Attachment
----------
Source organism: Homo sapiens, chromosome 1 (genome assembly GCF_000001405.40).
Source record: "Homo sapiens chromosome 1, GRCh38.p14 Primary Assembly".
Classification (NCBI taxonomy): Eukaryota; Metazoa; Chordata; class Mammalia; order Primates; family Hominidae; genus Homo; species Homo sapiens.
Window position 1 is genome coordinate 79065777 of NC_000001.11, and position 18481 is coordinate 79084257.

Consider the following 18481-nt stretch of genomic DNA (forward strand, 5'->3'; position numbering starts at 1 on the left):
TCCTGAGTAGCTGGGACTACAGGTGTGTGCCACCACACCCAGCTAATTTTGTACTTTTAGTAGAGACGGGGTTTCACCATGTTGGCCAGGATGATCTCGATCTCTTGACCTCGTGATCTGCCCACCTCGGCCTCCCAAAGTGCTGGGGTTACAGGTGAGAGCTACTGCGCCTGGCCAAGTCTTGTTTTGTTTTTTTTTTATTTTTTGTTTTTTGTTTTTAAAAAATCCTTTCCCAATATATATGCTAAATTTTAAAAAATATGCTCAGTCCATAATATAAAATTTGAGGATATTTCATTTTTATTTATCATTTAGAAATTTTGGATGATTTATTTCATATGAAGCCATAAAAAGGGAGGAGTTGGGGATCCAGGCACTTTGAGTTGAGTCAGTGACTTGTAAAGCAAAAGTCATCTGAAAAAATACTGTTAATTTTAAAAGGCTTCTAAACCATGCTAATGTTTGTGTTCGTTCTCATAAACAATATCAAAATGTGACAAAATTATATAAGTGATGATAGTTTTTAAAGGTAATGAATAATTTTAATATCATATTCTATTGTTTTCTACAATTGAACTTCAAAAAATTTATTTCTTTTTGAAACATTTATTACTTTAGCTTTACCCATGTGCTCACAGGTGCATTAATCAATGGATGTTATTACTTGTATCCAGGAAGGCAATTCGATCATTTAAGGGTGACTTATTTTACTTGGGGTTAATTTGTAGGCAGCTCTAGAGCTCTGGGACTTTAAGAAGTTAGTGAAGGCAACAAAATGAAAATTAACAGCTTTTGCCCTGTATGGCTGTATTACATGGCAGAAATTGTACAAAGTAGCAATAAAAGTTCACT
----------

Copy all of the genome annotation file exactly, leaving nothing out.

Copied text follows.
Source organism: Homo sapiens, chromosome 1 (genome assembly GCF_000001405.40).
Source record: "Homo sapiens chromosome 1, GRCh38.p14 Primary Assembly".
Classification (NCBI taxonomy): Eukaryota; Metazoa; Chordata; class Mammalia; order Primates; family Hominidae; genus Homo; species Homo sapiens.
Window position 1 is genome coordinate 79065777 of NC_000001.11, and position 18481 is coordinate 79084257.

Consider the following 18481-nt stretch of genomic DNA (forward strand, 5'->3'; position numbering starts at 1 on the left):
TCCTGAGTAGCTGGGACTACAGGTGTGTGCCACCACACCCAGCTAATTTTGTACTTTTAGTAGAGACGGGGTTTCACCATGTTGGCCAGGATGATCTCGATCTCTTGACCTCGTGATCTGCCCACCTCGGCCTCCCAAAGTGCTGGGGTTACAGGTGAGAGCTACTGCGCCTGGCCAAGTCTTGTTTTGTTTTTTTTTTATTTTTTGTTTTTTGTTTTTAAAAAATCCTTTCCCAATATATATGCTAAATTTTAAAAAATATGCTCAGTCCATAATATAAAATTTGAGGATATTTCATTTTTATTTATCATTTAGAAATTTTGGATGATTTATTTCATATGAAGCCATAAAAAGGGAGGAGTTGGGGATCCAGGCACTTTGAGTTGAGTCAGTGACTTGTAAAGCAAAAGTCATCTGAAAAAATACTGTTAATTTTAAAAGGCTTCTAAACCATGCTAATGTTTGTGTTCGTTCTCATAAACAATATCAAAATGTGACAAAATTATATAAGTGATGATAGTTTTTAAAGGTAATGAATAATTTTAATATCATATTCTATTGTTTTCTACAATTGAACTTCAAAAAATTTATTTCTTTTTGAAACATTTATTACTTTAGCTTTACCCATGTGCTCACAGGTGCATTAATCAATGGATGTTATTACTTGTATCCAGGAAGGCAATTCGATCATTTAAGGGTGACTTATTTTACTTGGGGTTAATTTGTAGGCAGCTCTAGAGCTCTGGGACTTTAAGAAGTTAGTGAAGGCAACAAAATGAAAATTAACAGCTTTTGCCCTGTATGGCTGTATTACATGGCAGAAATTGTACAAAGTAGCAATAAAAGTTCACT